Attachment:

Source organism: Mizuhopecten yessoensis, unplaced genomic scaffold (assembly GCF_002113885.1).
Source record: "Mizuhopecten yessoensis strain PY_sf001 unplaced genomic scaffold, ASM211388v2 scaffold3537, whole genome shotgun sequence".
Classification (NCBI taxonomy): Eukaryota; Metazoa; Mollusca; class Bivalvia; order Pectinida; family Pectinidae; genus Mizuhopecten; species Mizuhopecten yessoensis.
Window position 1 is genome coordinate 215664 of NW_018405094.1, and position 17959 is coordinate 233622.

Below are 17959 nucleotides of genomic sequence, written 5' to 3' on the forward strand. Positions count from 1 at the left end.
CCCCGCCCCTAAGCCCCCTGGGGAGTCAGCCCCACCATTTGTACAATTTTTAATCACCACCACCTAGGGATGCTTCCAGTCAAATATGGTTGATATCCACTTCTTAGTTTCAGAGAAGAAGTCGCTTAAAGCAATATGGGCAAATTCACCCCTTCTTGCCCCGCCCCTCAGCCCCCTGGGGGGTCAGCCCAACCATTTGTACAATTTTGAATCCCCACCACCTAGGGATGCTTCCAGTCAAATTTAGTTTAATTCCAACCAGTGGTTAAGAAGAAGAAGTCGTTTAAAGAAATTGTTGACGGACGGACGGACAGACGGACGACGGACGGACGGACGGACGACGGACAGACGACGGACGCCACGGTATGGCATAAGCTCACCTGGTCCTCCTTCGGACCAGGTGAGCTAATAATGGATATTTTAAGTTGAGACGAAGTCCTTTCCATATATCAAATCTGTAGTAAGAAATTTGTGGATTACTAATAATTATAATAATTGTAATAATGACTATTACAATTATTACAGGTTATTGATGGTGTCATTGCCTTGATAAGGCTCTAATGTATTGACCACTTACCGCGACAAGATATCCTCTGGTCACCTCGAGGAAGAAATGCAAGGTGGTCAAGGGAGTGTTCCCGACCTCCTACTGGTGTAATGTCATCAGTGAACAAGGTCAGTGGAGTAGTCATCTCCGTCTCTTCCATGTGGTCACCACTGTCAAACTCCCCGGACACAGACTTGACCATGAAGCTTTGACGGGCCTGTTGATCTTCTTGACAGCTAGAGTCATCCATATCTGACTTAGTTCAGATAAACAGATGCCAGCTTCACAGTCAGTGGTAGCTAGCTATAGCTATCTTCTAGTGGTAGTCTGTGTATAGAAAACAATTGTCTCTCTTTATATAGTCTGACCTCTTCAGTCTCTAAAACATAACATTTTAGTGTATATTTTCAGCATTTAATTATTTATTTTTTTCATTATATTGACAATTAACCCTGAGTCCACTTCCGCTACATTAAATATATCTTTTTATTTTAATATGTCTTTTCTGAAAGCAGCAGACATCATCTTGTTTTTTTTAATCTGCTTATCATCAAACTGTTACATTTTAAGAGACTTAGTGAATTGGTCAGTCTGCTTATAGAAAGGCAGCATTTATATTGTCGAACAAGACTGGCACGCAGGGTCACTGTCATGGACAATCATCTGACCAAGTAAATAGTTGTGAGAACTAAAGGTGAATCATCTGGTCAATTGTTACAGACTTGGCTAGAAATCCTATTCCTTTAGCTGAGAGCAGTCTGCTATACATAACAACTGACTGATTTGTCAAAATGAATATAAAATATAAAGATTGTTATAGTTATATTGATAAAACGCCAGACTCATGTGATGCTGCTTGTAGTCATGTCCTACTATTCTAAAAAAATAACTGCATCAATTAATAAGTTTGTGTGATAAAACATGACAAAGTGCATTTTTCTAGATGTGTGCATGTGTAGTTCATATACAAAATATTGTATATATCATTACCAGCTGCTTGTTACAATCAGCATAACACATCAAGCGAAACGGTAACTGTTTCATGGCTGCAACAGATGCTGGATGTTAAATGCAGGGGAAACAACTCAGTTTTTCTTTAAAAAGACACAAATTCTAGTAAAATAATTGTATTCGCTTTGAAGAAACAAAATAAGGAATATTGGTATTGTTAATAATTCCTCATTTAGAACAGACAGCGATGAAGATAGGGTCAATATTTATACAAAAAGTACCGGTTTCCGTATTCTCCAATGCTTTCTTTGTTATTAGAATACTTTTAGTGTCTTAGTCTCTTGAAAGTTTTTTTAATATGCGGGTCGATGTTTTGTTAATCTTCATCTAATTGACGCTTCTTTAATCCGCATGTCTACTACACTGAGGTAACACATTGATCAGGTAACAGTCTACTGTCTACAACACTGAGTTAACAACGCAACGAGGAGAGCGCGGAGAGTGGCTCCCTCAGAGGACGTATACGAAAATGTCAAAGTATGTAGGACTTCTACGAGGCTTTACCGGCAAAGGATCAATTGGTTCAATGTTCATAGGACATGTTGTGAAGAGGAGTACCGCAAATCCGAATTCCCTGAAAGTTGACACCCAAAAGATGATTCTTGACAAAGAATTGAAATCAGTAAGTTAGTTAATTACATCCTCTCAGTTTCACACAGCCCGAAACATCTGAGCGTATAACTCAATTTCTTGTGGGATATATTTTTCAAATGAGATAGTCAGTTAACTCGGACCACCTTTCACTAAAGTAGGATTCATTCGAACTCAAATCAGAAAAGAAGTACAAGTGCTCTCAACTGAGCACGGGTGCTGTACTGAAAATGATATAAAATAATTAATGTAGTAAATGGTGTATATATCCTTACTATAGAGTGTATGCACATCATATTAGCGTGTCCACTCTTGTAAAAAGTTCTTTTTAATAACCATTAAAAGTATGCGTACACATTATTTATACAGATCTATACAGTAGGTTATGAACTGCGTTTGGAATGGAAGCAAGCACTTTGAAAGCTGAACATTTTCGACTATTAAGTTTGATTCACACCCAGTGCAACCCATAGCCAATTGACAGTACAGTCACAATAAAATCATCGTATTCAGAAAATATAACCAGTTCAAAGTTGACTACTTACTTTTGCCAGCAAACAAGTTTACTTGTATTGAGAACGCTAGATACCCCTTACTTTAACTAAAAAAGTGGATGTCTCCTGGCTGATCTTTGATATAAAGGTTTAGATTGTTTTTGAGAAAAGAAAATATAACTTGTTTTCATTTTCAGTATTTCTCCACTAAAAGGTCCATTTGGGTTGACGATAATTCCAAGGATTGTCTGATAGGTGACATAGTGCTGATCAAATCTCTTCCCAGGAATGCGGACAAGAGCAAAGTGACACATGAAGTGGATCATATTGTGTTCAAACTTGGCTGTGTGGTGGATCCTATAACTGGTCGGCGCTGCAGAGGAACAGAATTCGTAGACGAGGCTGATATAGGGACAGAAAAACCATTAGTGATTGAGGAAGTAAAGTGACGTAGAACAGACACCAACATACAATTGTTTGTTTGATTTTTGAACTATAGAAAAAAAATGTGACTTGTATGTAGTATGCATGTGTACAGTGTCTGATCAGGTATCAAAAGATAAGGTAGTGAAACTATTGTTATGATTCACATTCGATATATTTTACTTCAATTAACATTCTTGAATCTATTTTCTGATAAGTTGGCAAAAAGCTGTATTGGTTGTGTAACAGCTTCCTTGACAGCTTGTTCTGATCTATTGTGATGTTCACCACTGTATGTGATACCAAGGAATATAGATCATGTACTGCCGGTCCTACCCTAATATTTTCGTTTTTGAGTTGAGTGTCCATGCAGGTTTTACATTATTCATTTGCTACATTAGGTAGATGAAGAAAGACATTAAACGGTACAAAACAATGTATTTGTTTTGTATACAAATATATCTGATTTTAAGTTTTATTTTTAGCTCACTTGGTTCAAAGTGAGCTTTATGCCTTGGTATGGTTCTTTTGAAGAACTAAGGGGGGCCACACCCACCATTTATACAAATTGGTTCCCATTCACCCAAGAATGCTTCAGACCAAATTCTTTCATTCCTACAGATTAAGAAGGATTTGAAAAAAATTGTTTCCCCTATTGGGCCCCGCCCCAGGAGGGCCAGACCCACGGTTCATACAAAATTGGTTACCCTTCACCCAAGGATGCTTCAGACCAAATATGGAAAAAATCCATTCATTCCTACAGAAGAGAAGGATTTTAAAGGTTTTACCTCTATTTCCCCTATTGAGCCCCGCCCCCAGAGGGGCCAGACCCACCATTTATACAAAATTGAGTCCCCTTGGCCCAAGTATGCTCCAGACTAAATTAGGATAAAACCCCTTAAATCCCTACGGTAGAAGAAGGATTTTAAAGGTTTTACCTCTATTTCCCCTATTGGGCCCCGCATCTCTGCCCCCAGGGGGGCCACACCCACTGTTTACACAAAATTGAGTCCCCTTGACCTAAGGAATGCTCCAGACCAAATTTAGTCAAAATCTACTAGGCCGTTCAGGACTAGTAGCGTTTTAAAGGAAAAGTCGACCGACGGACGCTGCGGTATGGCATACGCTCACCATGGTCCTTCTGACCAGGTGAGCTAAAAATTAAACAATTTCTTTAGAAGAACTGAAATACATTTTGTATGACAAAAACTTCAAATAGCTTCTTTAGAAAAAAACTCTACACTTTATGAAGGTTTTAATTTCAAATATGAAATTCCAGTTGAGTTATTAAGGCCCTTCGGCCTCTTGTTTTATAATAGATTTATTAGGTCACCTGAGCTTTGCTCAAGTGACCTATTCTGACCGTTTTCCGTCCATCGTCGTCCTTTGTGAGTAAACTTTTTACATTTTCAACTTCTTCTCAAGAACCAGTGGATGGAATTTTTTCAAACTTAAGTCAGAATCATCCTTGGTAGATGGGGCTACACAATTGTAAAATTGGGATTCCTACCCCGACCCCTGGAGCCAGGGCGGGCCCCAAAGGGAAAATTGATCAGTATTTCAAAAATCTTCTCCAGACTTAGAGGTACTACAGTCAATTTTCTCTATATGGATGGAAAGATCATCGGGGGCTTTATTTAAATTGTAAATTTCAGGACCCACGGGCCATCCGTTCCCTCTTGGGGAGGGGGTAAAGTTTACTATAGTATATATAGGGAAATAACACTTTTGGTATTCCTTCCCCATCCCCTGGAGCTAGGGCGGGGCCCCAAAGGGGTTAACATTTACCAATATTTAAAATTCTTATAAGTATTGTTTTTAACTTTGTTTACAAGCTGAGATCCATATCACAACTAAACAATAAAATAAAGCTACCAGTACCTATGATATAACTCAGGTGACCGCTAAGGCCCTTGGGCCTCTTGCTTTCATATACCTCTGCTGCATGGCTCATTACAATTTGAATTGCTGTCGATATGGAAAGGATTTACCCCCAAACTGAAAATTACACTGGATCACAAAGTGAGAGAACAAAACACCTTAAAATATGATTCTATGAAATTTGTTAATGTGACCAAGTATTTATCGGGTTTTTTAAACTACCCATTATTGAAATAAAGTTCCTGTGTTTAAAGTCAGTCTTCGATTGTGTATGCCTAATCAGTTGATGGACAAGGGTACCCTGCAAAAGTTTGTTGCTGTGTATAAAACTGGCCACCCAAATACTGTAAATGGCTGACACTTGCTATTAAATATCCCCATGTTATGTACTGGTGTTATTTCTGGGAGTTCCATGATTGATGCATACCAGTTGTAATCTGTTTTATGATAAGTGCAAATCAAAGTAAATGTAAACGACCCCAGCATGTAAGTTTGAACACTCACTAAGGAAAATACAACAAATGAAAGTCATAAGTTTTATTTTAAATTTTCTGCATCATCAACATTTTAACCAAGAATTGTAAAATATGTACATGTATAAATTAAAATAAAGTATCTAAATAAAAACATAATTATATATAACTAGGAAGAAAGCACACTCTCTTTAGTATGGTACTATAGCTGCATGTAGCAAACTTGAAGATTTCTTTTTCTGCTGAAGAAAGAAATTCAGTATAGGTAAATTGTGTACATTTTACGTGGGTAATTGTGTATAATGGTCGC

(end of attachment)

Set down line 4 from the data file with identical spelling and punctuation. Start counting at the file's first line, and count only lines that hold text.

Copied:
Window position 1 is genome coordinate 215664 of NW_018405094.1, and position 17959 is coordinate 233622.